I'm thinking of TR Legal's boilerplated "push back" responses to complaints from CRIV and other law librarians about TR Legal's institutionalized arrogance because the Company thinks it knows better than we do when it comes to collection development matters. Citations to all past LLB posts covering the Company's ham-fisted blows to the law library community's collective solar plexus omitted because there are just so damn many of them but the latest one, at least at the time I drafted this post of April 2, 2011, can be read at "Powered by Service:" Not TR Legal's Library Relations Model.
I'm also thinking of TR Legal's decisions about annual meeting sponsorship "investments." But I most certainly am not implying AALL awards should be given based on sponsorship contributions. We already have enough questions relating to our association's dependence on vendor ad revenue. Perhaps we should be rejecting ad revenue from vendors who execute anti-competitive business practices and demonstrate the sort of corporate arrogance that tries to take decision-making out of the hands of institutional buyers even if that means AALL membership dues would have to increase (after some cost-saving measures are executed by our association). See Professional Ethics Trumps AALL Acceptance of Vendor Cash Until the Status Quo is Changed. Perhaps the first test for any future product of the year award should be the vendor's business practices generally and specifically as it relates to the product. If that was the case, WestlawNext wouldn't have even been in the running.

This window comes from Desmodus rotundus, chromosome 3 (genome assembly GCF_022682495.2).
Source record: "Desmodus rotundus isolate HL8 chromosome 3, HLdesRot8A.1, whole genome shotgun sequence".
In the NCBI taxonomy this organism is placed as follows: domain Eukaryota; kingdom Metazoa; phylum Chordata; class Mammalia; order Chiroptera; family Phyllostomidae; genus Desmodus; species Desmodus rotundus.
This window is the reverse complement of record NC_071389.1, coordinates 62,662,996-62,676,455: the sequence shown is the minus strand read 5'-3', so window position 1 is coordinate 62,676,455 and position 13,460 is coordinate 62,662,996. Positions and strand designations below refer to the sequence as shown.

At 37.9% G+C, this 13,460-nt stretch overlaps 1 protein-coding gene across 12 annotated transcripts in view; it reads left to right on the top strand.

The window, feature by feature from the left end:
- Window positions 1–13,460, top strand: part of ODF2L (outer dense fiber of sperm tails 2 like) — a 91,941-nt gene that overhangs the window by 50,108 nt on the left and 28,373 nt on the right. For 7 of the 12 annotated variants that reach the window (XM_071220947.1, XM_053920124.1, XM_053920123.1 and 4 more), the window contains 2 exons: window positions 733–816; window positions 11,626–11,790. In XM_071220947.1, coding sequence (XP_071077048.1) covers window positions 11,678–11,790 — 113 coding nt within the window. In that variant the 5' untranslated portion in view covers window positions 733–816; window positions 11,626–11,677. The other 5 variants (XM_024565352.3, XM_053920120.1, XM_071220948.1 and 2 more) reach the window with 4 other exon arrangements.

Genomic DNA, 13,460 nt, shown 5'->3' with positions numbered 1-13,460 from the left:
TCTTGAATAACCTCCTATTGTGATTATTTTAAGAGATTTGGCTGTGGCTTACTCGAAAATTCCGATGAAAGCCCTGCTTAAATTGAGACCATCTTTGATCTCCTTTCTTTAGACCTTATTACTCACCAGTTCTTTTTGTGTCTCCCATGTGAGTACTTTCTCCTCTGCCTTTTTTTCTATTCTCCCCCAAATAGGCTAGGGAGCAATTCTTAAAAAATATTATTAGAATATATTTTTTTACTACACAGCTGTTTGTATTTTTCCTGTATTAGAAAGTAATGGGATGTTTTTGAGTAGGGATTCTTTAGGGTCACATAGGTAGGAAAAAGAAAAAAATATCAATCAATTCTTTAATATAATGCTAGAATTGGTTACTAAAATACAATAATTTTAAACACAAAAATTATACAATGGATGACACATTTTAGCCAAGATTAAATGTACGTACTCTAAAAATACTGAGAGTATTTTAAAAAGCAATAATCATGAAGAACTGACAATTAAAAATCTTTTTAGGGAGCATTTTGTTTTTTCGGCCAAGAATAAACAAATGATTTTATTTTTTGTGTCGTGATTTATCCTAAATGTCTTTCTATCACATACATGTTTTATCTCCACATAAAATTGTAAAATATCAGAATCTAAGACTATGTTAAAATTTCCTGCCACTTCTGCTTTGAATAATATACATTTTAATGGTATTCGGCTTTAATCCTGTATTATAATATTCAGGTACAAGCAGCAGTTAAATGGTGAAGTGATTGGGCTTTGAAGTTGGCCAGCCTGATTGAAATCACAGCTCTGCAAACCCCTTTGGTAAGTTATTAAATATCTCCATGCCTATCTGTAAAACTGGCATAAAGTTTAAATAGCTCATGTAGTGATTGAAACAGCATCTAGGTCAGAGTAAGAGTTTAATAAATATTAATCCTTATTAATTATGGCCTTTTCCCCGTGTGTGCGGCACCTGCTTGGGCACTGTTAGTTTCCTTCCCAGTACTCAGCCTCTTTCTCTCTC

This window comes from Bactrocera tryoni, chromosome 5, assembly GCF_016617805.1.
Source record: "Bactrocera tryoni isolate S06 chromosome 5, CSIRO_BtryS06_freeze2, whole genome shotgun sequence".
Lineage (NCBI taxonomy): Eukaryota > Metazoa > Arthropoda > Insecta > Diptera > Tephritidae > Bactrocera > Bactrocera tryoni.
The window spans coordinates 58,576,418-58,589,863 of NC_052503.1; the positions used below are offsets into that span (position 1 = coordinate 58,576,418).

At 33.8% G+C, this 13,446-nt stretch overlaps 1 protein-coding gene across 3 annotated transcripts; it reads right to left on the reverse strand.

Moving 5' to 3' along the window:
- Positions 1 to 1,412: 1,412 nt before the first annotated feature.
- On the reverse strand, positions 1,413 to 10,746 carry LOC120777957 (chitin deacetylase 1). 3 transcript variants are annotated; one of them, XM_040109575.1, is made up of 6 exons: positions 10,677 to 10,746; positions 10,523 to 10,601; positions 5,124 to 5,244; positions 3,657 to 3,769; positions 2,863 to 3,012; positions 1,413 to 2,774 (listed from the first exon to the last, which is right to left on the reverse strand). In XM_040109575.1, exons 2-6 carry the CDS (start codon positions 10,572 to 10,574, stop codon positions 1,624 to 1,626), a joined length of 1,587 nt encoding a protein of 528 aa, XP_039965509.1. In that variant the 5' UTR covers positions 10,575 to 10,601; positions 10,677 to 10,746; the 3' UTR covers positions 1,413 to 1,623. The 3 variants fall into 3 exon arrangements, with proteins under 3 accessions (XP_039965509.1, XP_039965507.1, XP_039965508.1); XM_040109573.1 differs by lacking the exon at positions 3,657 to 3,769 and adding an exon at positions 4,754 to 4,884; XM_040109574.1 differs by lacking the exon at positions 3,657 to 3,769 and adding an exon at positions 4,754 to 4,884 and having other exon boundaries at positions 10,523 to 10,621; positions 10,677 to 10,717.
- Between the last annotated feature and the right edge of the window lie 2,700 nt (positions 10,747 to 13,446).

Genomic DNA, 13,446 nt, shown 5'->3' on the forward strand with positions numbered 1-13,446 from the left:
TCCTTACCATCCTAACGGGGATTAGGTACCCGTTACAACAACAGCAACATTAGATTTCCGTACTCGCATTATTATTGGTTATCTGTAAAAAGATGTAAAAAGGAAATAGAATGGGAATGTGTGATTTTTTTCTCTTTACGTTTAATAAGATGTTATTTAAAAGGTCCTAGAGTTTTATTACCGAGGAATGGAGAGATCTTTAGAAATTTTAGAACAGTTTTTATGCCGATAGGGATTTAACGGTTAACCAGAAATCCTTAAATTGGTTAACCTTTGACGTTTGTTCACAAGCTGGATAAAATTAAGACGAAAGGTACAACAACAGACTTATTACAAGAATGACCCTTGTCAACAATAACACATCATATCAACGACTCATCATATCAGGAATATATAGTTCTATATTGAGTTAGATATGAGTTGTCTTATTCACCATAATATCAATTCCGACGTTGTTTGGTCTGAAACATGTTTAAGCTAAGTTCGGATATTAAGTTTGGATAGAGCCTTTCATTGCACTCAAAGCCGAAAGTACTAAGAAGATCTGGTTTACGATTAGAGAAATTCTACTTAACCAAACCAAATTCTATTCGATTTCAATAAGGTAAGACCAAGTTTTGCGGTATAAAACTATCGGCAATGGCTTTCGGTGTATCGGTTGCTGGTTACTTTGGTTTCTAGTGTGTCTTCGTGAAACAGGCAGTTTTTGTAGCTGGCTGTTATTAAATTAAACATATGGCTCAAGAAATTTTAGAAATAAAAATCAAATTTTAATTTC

A Premature Award. Personally, I'm thinking more than a few practicing law librarians would disagree with this "honor" being bestowed on WestlawNext by our professional association. First, it is really a roll-out of a legal search service still in "beta" as far as most law librarians who have or are using it and trying to teach it to their law school students and user populations which nonetheless requires a premium being paid to use it. Second WestSearch is problematic at best at least for folks expecting to perform comprehensive research of primary electronic legal resources using WLN. See also, Jason Wilson's recent post about AALL's award. ("I am curious to know who the contestants were. Also, someone get Professor Wheeler on the phone for a reactionary quote, stat.")
Better candidates for this year's AALL Best Product Award include Fasecase's integrated citation analysis in search results and Bloomberg Law. Of course, Lexis Advance for Solos, which is built on an entirely new platform with fixed rate charges, and even Classic Westlaw's fixed rate offerings for small firms may be more deserving of this award this year. Oh, my bad, perhaps AALL doesn't care about the solo-small firm market sector because so few law librarians are employed there. Perhaps the award should have gone to something conceptual like Time's Person of the Year award does occasionally. If that was the case, my vote would go to Fixed Rate Pricing for Online Legal Search.